Developments in Securities Regulation, Corporate Governance, Capital Markets, M&A and Other Topics of Interest. MORE

The SEC has filed its brief in the conflict minerals rehearing.  Amnesty International also filed its brief as intervenor and Free Speech for People filed an amicus brief.

To recap, when the court held the conflict minerals rule was compelled speech that violated the First Amendment, it did so on the basis that limited scrutiny under Zauderer was not appropriate because that was reserved for situations involving the deception of consumers.  Subsequently, an en banc court found in American Meat Inst. that other government interests outside of consumer deception could support the application of Zauderer.  For Zauderer to apply the commercial disclosure must be of purely factual and uncontroversial information.

To further frame the issue, is a compelled statement that products have not been found to be “DRC conflict free” purely factual and uncontroversial information?

According to the SEC, the key question is whether the disclosure at issue is consistent with the First Amendment interest in facilitating the free flow of factual information or, rather, trenches upon First Amendment principles by requiring a speaker to convey or endorse an opinion.  The mere fact that the speaker objects to making a factual disclosure does not make it controversial, at least in the SEC’s view.

And from there it is easy to see where this will go.  The SEC maintains the disclosure is one of “literal fact” about whether an issuer has found its products to meet a defined standard.  It merely states whether a particular issuer’s products have been found to meet the statutory standard.

The SEC also notes NAM’s view that description required by the conflict minerals rule “reflects a government viewpoint that the mineral trade bears responsibility for causing the DRC conflict” and that the definition of “DRC conflict free” is “pregnant with political and ideological conclusions and connotations.”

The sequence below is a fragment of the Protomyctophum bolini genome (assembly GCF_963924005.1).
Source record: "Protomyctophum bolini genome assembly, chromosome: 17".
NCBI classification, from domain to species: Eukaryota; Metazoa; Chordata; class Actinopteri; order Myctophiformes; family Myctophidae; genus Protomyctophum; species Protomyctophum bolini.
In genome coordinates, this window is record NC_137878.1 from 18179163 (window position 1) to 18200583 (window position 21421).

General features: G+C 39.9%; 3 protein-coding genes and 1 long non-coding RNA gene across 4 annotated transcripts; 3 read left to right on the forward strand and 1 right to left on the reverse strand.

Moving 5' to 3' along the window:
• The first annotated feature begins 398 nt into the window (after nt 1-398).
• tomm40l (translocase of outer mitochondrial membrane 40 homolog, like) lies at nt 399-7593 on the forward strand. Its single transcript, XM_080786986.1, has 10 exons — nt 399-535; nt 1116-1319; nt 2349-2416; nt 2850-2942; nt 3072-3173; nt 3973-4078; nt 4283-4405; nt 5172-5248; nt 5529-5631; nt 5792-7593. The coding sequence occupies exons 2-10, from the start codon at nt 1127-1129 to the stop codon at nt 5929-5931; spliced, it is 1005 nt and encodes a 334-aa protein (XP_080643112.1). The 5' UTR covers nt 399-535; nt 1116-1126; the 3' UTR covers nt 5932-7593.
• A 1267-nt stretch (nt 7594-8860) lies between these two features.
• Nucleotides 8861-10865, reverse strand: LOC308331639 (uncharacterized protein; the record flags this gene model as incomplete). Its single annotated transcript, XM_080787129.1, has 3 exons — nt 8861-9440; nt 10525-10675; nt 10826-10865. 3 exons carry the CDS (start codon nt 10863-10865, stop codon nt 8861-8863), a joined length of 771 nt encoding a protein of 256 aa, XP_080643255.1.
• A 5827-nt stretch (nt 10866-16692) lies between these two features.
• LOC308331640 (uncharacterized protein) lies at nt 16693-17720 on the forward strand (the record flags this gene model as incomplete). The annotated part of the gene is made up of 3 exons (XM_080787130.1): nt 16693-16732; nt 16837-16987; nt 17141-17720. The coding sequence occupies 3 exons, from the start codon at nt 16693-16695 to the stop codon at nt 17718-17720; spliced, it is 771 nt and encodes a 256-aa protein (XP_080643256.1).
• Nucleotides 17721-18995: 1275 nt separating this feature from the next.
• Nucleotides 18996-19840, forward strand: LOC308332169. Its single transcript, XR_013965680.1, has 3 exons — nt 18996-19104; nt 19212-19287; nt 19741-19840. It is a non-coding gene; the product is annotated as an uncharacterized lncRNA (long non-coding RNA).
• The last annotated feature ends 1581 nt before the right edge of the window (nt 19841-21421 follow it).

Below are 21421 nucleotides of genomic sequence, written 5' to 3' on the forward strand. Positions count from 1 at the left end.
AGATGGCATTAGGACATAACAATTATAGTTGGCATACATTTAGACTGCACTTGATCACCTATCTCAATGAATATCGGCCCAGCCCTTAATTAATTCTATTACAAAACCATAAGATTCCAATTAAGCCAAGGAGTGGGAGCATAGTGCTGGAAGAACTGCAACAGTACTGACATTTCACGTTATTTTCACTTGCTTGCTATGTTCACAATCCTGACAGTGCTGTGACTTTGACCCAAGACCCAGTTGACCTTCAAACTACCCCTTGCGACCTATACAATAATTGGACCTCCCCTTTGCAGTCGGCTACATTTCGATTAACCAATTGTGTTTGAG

Maybe the most clever point was made by Free Speech for People.  It notes nothing in the statute or the rule requires any speaker to use any variant of the term “DRC conflict free.”  You can comply with Form SD with a statement as simple as “the following products are required to be disclosed pursuant to 15 U.S.C. § 78m(p)(1)(A)(ii) and its implementing rule” followed by a description of the products—such as “Model XYZ handheld cameras manufactured between Dates A and B.”


Stinson Leonard Street LLP provides sophisticated transactional and litigation legal services to clients ranging from individuals and privately held enterprises to national and international public companies. As one of the 75 largest firms in the U.S., Stinson Leonard Street has more than 520 attorneys and offices in 14 cities, including Minneapolis, Mankato and St. Cloud, Minn.; Kansas City, St. Louis and Jefferson City, Mo.; Phoenix, Ariz.; Denver, Colo.; Washington, D.C.; Decatur, Ill.; Wichita and Overland Park, Kan.; Omaha, Neb.; and Bismarck, N.D.

The views expressed herein are the views of the blogger and not those of Stinson Leonard Street or any client.